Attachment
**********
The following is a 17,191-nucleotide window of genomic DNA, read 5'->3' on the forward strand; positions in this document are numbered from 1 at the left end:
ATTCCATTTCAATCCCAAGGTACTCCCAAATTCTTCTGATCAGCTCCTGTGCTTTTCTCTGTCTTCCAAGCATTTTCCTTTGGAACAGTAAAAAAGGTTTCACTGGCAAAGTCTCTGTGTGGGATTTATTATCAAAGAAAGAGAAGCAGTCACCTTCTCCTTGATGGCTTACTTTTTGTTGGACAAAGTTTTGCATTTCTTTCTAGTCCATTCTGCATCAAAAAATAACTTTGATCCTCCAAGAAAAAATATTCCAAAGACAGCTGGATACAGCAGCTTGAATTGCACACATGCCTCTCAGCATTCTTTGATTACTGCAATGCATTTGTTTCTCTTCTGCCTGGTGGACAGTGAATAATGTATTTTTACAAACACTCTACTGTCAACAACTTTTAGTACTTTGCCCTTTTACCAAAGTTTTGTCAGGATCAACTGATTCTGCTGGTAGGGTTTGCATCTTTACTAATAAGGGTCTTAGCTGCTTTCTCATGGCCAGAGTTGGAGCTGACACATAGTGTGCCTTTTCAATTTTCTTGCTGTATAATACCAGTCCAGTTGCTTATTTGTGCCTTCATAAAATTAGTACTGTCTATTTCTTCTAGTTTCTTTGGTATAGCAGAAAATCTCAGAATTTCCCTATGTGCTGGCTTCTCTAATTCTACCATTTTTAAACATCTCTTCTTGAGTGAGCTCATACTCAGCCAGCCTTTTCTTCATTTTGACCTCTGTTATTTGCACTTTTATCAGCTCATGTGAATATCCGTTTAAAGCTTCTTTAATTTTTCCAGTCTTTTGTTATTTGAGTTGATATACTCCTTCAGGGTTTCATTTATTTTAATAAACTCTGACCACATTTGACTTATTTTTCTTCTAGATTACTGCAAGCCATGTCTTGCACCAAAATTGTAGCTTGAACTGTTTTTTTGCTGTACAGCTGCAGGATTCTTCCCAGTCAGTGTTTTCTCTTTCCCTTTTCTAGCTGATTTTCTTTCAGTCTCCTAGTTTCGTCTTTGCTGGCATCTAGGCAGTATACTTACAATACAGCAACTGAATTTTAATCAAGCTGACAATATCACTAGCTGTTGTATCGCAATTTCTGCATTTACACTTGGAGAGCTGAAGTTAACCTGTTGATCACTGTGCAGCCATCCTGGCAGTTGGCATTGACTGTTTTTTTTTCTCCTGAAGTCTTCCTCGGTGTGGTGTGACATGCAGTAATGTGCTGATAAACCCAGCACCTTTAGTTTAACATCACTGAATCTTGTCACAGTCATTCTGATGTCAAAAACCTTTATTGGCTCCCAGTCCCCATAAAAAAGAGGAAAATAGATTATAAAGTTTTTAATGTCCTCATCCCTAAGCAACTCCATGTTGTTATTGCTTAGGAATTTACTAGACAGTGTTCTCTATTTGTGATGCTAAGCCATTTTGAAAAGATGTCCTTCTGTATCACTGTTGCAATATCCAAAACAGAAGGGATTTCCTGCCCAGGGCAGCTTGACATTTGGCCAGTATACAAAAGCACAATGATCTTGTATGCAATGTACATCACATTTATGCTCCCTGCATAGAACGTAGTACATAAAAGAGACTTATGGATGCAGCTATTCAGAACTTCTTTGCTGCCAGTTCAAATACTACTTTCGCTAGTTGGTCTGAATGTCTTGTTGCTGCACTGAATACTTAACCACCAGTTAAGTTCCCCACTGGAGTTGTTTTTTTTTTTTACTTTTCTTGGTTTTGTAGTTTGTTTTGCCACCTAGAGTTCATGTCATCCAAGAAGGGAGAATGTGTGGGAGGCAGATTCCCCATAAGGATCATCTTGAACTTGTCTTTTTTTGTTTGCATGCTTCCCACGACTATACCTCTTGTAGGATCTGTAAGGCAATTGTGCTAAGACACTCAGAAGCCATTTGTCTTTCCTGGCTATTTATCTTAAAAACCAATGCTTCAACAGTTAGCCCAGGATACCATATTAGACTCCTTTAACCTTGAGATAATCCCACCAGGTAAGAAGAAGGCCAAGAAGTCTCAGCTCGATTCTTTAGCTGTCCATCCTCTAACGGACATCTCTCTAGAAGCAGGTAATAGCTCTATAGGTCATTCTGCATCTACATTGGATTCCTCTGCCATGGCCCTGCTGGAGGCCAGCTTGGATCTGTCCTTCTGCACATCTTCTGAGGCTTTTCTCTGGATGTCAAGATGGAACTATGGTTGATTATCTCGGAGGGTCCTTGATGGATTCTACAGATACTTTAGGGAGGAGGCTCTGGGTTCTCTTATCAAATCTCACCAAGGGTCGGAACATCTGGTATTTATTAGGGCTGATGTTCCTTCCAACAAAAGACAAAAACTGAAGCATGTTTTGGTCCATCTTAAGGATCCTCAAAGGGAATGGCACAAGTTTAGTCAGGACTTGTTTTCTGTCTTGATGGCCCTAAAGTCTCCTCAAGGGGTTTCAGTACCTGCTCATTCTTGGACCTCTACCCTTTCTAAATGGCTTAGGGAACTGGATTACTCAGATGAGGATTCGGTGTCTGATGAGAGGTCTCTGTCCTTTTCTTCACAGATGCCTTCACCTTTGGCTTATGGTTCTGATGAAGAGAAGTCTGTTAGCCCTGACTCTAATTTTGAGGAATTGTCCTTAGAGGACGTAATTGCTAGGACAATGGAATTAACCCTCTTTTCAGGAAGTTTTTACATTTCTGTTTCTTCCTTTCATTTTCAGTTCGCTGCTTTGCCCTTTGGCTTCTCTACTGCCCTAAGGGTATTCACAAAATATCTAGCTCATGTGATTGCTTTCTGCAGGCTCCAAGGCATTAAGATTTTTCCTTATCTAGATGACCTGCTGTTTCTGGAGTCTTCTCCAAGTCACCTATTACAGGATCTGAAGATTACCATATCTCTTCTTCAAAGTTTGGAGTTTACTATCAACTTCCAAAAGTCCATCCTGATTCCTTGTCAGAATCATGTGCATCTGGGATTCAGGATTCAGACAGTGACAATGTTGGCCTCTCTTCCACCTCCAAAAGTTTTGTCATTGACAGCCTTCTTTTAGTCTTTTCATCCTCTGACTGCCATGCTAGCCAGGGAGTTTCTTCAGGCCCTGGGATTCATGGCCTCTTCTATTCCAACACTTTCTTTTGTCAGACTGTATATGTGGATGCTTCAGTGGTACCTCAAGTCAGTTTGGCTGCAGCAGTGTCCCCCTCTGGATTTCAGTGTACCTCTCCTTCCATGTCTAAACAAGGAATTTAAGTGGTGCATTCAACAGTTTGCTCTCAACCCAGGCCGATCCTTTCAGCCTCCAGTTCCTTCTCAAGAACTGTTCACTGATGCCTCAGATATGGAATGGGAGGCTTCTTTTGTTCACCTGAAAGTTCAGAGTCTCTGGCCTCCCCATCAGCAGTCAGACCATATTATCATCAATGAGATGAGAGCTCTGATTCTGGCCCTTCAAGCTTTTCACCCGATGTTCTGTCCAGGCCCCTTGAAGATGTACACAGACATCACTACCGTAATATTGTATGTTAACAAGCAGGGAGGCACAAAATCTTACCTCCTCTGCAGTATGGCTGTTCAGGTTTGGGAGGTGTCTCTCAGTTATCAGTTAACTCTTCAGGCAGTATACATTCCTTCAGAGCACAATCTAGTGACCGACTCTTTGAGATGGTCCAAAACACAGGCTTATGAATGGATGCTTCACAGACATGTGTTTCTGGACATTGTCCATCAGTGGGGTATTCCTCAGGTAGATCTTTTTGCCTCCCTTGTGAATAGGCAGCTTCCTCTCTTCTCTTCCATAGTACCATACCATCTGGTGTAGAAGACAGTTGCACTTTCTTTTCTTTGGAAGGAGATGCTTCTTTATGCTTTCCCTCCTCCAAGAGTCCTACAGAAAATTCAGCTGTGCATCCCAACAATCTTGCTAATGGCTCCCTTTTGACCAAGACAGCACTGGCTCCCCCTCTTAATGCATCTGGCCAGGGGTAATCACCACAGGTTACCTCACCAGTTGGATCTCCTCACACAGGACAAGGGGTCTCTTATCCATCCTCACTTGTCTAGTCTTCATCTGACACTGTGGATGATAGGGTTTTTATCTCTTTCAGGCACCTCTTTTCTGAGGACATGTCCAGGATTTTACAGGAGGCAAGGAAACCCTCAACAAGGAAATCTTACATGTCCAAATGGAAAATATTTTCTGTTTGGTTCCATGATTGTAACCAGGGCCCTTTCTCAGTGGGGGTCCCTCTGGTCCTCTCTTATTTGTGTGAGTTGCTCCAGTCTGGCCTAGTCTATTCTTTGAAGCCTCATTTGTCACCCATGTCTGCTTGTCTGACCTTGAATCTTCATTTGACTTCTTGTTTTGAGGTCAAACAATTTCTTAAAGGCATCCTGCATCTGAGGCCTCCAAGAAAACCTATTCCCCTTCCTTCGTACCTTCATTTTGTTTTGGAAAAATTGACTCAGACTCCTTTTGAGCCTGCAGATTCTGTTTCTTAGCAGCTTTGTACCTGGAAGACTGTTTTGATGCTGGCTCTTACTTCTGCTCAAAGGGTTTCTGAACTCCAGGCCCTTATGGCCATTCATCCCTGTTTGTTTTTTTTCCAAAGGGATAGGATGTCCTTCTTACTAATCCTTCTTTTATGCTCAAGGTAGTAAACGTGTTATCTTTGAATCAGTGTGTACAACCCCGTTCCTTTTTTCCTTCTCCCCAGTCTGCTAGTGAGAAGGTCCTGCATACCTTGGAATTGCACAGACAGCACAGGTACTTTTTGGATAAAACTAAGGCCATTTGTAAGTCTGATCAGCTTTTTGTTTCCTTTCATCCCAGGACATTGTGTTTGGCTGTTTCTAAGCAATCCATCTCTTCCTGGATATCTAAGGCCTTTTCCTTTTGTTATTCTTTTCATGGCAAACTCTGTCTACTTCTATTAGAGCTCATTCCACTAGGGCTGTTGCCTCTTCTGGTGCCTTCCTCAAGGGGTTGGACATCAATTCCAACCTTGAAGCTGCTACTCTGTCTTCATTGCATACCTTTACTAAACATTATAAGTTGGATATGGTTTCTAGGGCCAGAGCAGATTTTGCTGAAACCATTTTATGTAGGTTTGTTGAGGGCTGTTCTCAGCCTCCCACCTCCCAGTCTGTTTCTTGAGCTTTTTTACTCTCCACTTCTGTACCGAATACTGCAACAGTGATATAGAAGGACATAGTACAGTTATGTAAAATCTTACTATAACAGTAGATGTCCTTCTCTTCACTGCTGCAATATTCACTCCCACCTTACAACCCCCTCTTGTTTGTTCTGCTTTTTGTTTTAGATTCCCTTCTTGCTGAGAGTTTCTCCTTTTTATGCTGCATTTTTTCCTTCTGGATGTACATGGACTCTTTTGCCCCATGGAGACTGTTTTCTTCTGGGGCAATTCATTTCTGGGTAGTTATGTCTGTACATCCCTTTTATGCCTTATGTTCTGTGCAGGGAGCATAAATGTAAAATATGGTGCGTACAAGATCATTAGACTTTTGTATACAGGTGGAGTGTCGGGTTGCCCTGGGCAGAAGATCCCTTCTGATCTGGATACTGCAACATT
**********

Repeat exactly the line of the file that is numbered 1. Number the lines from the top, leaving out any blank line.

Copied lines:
The following is a 17,191-nucleotide window of genomic DNA, read 5'->3' on the forward strand; positions in this document are numbered from 1 at the left end: